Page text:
Only the simplest foods are present as one continuous phase. In practice, much of the texture and other complex behavior of food systems arises from phase heterogeneity. A common and relatively simple form of heterogeneity is when the food is present as a dispersed system-small particles of one material (or phase) in a second continuous phase . We are concerned with that subset of dispersed systems where one of the phases is lipid and the other aqueous, i.e., emulsions. Some examples of water-in-oil food emulsions include milk, ice cream mix, mayonnaise, salad dressings, soups, beverage emulsions, and flavor emulsions. The classic definition of an emulsion requires both phases to be liquid but in foods this definition is frequently expanded to include systems where one or more phases are solid. It is possible to make an emulsion with either a lipid or an aqueous dispersed phase and this distinction largely governs the overall properties of the emulsions (e.g., a lipid-continuous system will disperse poorly in water, and have a low conductivity and a greasy mouthfeel). However, in this work we will focus on aqueous-continuous emulsions.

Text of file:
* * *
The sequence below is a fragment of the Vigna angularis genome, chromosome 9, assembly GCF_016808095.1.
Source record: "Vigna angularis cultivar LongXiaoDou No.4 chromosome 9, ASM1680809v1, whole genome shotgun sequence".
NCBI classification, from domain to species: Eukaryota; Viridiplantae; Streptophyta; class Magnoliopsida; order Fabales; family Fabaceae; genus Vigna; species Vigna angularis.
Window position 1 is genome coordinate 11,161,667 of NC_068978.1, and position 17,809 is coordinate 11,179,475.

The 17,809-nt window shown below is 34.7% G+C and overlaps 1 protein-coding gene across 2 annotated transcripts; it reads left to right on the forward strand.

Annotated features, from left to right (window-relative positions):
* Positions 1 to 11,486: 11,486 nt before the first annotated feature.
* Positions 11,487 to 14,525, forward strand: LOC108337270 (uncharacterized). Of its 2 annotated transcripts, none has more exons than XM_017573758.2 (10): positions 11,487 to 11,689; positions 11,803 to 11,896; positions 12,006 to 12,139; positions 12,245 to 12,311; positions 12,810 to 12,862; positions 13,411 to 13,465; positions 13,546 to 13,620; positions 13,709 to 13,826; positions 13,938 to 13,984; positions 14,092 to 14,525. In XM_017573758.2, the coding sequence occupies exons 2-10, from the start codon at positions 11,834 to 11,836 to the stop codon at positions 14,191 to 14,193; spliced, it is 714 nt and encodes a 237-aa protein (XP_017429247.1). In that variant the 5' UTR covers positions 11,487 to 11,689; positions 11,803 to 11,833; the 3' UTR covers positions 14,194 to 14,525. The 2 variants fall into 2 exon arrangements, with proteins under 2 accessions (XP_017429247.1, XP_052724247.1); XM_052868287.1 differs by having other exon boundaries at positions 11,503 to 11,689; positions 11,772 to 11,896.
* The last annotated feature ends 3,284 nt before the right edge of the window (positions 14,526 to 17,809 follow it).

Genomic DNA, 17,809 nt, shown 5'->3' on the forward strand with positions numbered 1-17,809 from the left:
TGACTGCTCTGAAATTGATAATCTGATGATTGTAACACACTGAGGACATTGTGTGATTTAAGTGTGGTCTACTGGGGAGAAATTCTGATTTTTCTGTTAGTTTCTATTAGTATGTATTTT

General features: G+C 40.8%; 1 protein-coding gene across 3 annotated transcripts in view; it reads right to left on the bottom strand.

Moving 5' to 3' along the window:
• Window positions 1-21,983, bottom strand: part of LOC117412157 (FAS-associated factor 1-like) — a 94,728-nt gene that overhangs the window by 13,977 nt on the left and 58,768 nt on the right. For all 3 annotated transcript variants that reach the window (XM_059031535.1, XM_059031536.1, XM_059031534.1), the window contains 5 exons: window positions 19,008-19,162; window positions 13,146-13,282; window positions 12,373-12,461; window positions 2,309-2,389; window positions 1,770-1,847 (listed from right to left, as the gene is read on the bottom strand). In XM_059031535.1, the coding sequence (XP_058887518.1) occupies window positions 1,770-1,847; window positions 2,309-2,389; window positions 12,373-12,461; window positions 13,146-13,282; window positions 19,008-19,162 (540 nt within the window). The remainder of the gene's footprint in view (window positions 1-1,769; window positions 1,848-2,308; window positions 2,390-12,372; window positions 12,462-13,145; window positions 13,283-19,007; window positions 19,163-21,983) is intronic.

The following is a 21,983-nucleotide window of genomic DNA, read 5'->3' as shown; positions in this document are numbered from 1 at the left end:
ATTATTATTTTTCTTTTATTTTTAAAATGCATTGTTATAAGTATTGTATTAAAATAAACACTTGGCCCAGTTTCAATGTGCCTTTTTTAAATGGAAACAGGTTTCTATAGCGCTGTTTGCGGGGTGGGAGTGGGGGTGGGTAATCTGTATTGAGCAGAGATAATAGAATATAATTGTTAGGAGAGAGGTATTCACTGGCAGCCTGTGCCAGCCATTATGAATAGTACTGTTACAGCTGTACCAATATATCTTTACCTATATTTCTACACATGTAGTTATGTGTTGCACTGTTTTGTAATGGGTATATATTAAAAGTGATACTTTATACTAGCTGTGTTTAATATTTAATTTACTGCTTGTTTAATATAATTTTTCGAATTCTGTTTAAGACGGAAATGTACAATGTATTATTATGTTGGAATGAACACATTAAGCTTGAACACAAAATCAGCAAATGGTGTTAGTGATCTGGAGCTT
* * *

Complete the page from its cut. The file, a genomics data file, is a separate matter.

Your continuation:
|Original language||English (US)|
|Title of host publication||Handbook of Food Science, Technology, and Engineering - 4 Volume Set|
|Number of pages||13|
|State||Published - Jan 1 2005|
All Science Journal Classification (ASJC) codes
- Agricultural and Biological Sciences(all)